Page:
American Cancer Society awards Research Scholar Grant to Brooke Emerling
The grant is often a career-launching award for “rising stars” in cancer research
Sanford Burnham Prebys Medical Discovery Institute is pleased to announce that the American Cancer Society (ACS) has awarded Brooke Emerling, Ph.D., a Research Scholar Grant to study a new approach to targeting tumors that have a mutation in the p53 gene—the most altered gene in human cancers. The grants are often a career-launching award for “rising stars” in the cancer research arena. The four-year grant will help advance Emerling’s research toward eliminating cancer as a major health problem.
“I’m so thankful for the support of the ACS, and excited to start this project,” says Emerling, an assistant professor at Sanford Burnham Prebys. “This grant will allow us to further explore a family of kinases called PI5P4K as targets for p53 mutant tumors. We are initially focused on advancing the approach for ovarian cancer, but there are other cancers that could benefit, including breast, lung, pancreatic, colorectal, lung and brain tumors.”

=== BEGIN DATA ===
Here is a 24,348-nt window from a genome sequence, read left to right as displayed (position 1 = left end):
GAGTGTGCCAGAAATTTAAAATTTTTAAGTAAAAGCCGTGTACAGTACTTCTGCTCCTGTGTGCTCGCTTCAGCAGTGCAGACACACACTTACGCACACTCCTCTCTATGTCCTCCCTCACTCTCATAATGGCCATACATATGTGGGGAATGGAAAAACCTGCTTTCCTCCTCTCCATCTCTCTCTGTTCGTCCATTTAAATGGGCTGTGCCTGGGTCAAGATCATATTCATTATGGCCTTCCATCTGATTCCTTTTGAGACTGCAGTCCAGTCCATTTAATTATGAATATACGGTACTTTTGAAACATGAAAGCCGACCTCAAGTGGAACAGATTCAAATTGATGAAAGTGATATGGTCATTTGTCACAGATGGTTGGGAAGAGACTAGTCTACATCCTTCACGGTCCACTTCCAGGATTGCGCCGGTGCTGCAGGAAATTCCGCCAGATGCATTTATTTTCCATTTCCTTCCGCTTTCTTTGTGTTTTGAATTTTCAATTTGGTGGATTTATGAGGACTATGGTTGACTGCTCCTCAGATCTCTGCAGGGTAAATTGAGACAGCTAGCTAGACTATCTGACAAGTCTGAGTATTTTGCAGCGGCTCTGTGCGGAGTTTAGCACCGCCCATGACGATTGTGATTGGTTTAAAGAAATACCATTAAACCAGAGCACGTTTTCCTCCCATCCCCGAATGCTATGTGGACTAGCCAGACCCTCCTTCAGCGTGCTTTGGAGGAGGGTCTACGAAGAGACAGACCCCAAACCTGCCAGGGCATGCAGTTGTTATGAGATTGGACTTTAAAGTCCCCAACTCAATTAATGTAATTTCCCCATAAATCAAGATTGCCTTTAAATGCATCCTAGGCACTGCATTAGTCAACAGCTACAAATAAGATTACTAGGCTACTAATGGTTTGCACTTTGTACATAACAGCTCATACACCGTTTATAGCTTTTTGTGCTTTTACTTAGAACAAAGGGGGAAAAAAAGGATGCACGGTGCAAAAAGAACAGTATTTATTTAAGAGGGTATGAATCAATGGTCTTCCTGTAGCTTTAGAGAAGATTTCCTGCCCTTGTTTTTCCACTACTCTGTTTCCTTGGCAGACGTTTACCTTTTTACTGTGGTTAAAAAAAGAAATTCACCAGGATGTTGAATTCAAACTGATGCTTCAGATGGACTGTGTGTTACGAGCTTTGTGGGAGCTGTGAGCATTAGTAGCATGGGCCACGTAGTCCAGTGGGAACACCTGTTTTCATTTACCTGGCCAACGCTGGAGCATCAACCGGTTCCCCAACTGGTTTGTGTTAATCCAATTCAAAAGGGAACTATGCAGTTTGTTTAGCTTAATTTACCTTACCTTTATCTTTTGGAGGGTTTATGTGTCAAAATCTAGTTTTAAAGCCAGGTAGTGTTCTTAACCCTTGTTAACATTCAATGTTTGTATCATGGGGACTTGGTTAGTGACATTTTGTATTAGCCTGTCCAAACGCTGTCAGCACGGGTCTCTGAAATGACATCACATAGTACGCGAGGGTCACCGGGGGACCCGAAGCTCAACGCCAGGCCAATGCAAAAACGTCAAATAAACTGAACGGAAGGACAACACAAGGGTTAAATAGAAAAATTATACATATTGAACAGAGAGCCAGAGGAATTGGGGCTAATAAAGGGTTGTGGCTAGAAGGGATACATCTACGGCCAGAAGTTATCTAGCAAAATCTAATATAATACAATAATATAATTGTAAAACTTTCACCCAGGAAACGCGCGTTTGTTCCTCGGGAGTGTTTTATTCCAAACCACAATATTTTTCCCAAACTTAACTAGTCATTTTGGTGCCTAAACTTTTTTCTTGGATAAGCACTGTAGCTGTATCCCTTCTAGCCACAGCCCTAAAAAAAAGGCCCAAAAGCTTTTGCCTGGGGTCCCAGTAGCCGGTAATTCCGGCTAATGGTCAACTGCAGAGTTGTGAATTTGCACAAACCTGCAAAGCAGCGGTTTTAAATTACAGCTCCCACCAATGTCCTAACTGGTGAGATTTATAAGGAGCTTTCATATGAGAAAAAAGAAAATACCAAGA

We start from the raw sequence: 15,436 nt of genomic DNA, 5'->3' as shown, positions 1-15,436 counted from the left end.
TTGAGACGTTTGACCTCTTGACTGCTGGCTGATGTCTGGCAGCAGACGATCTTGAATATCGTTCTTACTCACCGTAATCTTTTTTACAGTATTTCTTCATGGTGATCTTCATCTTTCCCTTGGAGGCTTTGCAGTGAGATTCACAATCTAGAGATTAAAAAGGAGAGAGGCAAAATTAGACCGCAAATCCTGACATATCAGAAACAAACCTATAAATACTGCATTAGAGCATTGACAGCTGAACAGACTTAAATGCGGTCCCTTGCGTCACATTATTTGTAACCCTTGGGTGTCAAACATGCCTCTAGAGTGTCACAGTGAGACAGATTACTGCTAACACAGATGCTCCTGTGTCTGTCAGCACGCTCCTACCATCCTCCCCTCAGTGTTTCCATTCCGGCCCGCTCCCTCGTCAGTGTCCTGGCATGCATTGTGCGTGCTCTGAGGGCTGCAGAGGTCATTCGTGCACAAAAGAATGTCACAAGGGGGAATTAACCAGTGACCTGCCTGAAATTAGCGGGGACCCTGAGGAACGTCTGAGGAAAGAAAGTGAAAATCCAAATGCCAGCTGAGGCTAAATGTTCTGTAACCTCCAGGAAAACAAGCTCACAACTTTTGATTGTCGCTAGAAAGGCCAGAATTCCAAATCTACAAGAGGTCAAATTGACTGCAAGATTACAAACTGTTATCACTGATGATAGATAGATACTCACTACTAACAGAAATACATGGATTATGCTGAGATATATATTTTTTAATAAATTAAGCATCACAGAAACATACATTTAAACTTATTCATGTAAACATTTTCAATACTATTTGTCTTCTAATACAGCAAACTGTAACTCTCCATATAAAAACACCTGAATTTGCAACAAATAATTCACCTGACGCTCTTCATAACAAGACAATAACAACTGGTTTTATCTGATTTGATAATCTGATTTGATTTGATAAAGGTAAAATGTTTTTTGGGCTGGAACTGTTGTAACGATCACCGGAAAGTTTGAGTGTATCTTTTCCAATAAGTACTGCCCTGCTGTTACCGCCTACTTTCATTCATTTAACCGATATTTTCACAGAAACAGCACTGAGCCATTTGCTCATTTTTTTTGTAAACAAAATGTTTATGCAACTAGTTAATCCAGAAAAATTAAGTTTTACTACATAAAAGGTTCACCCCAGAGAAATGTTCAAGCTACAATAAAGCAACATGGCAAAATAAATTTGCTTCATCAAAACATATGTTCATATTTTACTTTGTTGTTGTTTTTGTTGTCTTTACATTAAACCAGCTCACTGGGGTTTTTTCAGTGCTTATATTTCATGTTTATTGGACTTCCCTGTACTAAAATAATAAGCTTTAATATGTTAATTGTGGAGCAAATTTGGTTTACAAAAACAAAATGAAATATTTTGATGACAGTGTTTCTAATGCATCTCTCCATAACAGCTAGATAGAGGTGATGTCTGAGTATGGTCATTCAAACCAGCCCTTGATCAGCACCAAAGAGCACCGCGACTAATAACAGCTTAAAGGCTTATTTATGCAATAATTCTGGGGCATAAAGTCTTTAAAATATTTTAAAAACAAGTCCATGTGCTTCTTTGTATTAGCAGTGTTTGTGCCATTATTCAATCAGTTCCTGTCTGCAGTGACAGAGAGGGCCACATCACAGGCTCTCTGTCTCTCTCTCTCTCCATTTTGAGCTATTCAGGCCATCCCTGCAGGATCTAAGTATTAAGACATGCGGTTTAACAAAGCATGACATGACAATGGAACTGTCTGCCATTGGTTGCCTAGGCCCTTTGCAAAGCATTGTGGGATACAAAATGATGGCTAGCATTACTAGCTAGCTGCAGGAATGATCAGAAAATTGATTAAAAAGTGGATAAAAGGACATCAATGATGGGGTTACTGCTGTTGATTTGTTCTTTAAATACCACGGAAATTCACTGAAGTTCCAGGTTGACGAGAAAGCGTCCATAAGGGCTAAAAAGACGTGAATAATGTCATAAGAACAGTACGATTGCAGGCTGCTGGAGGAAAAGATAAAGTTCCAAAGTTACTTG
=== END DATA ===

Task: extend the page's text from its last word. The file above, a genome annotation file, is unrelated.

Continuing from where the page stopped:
The p53 gene is a tumor suppressor gene that normally works to stop cancer from forming. However, when mutated or inactive, it can play a role in the persistence, growth and spread of a cancer that develops. Due to the importance of p53 mutations, researchers have been looking for ways to reactivate the gene, but it’s been difficult to directly target p53 with drugs.
“The American Cancer Society’s Research Scholar grants are highly competitive, and the recipients represent outstanding young investigators with great potential in cancer research,” says Michael Melner, Ph.D., senior scientific director of Molecular Genetics and Biochemistry of Cancer at the American Cancer Society. “Dr. Emerling’s award is a highly innovative project that integrates state-of-the-art biochemical, cell biology and genetic approaches to understand the role of p53 in cellular metabolism in cancer. Furthermore, the project has the potential of identifying new ways to target cancers with mutations in the p53 gene.”